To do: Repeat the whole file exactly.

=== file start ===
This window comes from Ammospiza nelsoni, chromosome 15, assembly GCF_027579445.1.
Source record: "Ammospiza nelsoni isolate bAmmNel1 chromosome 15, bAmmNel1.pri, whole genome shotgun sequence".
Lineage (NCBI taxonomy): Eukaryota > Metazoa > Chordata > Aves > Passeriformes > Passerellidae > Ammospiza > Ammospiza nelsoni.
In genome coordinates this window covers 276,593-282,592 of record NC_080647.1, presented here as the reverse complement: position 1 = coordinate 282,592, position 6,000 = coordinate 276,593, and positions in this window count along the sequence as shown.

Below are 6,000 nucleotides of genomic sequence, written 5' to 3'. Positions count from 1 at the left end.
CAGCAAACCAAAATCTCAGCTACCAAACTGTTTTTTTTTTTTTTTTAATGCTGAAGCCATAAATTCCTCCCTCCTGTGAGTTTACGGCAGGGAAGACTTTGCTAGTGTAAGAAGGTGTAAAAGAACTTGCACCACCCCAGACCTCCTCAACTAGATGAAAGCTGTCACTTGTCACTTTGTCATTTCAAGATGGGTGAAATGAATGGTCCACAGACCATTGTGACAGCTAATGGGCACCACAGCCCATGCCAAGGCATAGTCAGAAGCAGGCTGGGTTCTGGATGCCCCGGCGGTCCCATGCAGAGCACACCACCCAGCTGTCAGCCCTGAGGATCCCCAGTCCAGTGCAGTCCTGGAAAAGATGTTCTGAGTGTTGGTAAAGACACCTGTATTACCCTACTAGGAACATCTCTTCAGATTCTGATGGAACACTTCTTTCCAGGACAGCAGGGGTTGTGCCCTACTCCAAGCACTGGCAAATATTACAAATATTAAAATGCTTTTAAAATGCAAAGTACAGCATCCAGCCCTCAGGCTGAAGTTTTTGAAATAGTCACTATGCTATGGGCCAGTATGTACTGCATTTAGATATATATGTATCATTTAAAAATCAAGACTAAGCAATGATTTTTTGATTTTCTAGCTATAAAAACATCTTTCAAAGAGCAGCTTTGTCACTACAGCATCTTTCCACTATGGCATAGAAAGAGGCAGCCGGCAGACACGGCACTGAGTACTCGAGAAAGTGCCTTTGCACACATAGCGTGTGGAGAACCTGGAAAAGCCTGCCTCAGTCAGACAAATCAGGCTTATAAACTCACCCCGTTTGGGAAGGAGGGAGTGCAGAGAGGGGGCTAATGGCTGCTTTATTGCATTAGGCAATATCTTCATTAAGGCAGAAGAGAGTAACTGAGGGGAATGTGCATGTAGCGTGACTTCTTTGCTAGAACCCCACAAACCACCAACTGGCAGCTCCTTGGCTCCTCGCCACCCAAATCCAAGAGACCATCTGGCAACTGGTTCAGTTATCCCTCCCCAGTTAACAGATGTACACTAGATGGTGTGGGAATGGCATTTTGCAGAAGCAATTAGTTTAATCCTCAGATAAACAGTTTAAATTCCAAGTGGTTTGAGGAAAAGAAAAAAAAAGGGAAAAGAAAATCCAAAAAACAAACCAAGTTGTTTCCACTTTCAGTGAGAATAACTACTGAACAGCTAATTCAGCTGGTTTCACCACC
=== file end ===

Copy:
This window comes from Ammospiza nelsoni, chromosome 15, assembly GCF_027579445.1.
Source record: "Ammospiza nelsoni isolate bAmmNel1 chromosome 15, bAmmNel1.pri, whole genome shotgun sequence".
Lineage (NCBI taxonomy): Eukaryota > Metazoa > Chordata > Aves > Passeriformes > Passerellidae > Ammospiza > Ammospiza nelsoni.
In genome coordinates this window covers 276,593-282,592 of record NC_080647.1, presented here as the reverse complement: position 1 = coordinate 282,592, position 6,000 = coordinate 276,593, and positions in this window count along the sequence as shown.

Below are 6,000 nucleotides of genomic sequence, written 5' to 3'. Positions count from 1 at the left end.
CAGCAAACCAAAATCTCAGCTACCAAACTGTTTTTTTTTTTTTTTTAATGCTGAAGCCATAAATTCCTCCCTCCTGTGAGTTTACGGCAGGGAAGACTTTGCTAGTGTAAGAAGGTGTAAAAGAACTTGCACCACCCCAGACCTCCTCAACTAGATGAAAGCTGTCACTTGTCACTTTGTCATTTCAAGATGGGTGAAATGAATGGTCCACAGACCATTGTGACAGCTAATGGGCACCACAGCCCATGCCAAGGCATAGTCAGAAGCAGGCTGGGTTCTGGATGCCCCGGCGGTCCCATGCAGAGCACACCACCCAGCTGTCAGCCCTGAGGATCCCCAGTCCAGTGCAGTCCTGGAAAAGATGTTCTGAGTGTTGGTAAAGACACCTGTATTACCCTACTAGGAACATCTCTTCAGATTCTGATGGAACACTTCTTTCCAGGACAGCAGGGGTTGTGCCCTACTCCAAGCACTGGCAAATATTACAAATATTAAAATGCTTTTAAAATGCAAAGTACAGCATCCAGCCCTCAGGCTGAAGTTTTTGAAATAGTCACTATGCTATGGGCCAGTATGTACTGCATTTAGATATATATGTATCATTTAAAAATCAAGACTAAGCAATGATTTTTTGATTTTCTAGCTATAAAAACATCTTTCAAAGAGCAGCTTTGTCACTACAGCATCTTTCCACTATGGCATAGAAAGAGGCAGCCGGCAGACACGGCACTGAGTACTCGAGAAAGTGCCTTTGCACACATAGCGTGTGGAGAACCTGGAAAAGCCTGCCTCAGTCAGACAAATCAGGCTTATAAACTCACCCCGTTTGGGAAGGAGGGAGTGCAGAGAGGGGGCTAATGGCTGCTTTATTGCATTAGGCAATATCTTCATTAAGGCAGAAGAGAGTAACTGAGGGGAATGTGCATGTAGCGTGACTTCTTTGCTAGAACCCCACAAACCACCAACTGGCAGCTCCTTGGCTCCTCGCCACCCAAATCCAAGAGACCATCTGGCAACTGGTTCAGTTATCCCTCCCCAGTTAACAGATGTACACTAGATGGTGTGGGAATGGCATTTTGCAGAAGCAATTAGTTTAATCCTCAGATAAACAGTTTAAATTCCAAGTGGTTTGAGGAAAAGAAAAAAAAAGGGAAAAGAAAATCCAAAAAACAAACCAAGTTGTTTCCACTTTCAGTGAGAATAACTACTGAACAGCTAATTCAGCTGGTTTCACCACC